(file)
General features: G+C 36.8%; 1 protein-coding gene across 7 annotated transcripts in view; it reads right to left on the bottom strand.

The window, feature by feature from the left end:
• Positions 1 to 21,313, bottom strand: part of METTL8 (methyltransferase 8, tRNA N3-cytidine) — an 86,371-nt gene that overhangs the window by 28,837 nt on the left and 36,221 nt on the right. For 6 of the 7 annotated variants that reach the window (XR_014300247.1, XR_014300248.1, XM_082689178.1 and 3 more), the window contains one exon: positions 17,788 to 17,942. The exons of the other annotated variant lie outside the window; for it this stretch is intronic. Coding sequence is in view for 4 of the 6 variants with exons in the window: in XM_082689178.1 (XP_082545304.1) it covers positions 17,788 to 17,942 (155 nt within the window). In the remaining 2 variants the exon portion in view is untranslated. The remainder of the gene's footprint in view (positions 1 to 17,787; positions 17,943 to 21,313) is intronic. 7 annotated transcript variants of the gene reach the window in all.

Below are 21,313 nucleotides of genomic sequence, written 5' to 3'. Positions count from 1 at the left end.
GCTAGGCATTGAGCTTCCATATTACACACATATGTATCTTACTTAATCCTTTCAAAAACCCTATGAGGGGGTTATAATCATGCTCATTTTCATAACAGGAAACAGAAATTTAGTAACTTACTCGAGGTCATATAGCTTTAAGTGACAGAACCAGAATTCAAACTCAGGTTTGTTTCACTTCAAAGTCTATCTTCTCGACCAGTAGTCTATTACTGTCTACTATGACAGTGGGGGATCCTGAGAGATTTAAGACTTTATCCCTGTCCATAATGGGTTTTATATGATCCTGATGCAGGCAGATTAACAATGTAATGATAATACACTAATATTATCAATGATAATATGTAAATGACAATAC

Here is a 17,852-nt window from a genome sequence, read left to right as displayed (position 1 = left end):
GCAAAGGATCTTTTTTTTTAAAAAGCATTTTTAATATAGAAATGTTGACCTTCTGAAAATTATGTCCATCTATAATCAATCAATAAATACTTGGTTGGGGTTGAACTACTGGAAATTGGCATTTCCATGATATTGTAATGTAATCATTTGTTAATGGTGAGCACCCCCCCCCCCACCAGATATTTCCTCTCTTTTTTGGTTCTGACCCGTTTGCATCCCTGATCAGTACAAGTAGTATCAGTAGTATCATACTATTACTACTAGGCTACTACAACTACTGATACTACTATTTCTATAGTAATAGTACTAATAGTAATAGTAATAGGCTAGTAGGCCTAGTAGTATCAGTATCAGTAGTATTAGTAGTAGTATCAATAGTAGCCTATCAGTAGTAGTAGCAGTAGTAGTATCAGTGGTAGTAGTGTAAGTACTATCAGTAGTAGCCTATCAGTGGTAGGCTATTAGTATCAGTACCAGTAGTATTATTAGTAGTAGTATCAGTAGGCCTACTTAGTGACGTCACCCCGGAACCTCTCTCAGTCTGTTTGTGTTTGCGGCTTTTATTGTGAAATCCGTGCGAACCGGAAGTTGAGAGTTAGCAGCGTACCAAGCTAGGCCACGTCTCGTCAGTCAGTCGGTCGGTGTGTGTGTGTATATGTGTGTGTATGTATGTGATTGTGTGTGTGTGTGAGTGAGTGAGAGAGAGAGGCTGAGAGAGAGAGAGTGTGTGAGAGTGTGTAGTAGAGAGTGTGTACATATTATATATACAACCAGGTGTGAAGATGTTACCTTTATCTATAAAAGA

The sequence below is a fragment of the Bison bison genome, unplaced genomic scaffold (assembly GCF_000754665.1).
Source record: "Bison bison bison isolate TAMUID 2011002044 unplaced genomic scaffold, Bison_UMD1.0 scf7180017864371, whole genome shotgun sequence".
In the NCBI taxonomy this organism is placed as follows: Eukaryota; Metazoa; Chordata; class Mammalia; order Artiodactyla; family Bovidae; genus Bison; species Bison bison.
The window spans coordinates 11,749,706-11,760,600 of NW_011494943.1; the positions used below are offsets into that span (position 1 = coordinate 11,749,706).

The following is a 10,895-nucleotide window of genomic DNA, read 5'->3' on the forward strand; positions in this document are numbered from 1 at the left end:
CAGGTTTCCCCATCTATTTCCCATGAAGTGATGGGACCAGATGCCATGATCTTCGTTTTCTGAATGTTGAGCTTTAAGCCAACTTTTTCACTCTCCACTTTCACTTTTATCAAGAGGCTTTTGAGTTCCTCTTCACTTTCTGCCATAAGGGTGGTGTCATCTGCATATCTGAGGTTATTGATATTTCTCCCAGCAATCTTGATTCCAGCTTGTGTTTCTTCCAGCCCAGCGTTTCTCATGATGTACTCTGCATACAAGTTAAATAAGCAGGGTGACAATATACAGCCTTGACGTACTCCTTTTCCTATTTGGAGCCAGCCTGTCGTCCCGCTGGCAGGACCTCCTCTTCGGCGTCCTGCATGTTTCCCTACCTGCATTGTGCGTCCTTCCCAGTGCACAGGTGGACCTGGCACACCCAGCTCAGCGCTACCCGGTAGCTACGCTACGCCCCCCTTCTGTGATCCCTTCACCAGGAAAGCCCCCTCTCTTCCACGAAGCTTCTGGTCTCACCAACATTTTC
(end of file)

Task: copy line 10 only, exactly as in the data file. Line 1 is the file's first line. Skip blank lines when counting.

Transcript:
In the NCBI taxonomy this organism is placed as follows: Eukaryota; Metazoa; Chordata; class Mammalia; order Artiodactyla; family Bovidae; genus Bison; species Bison bison.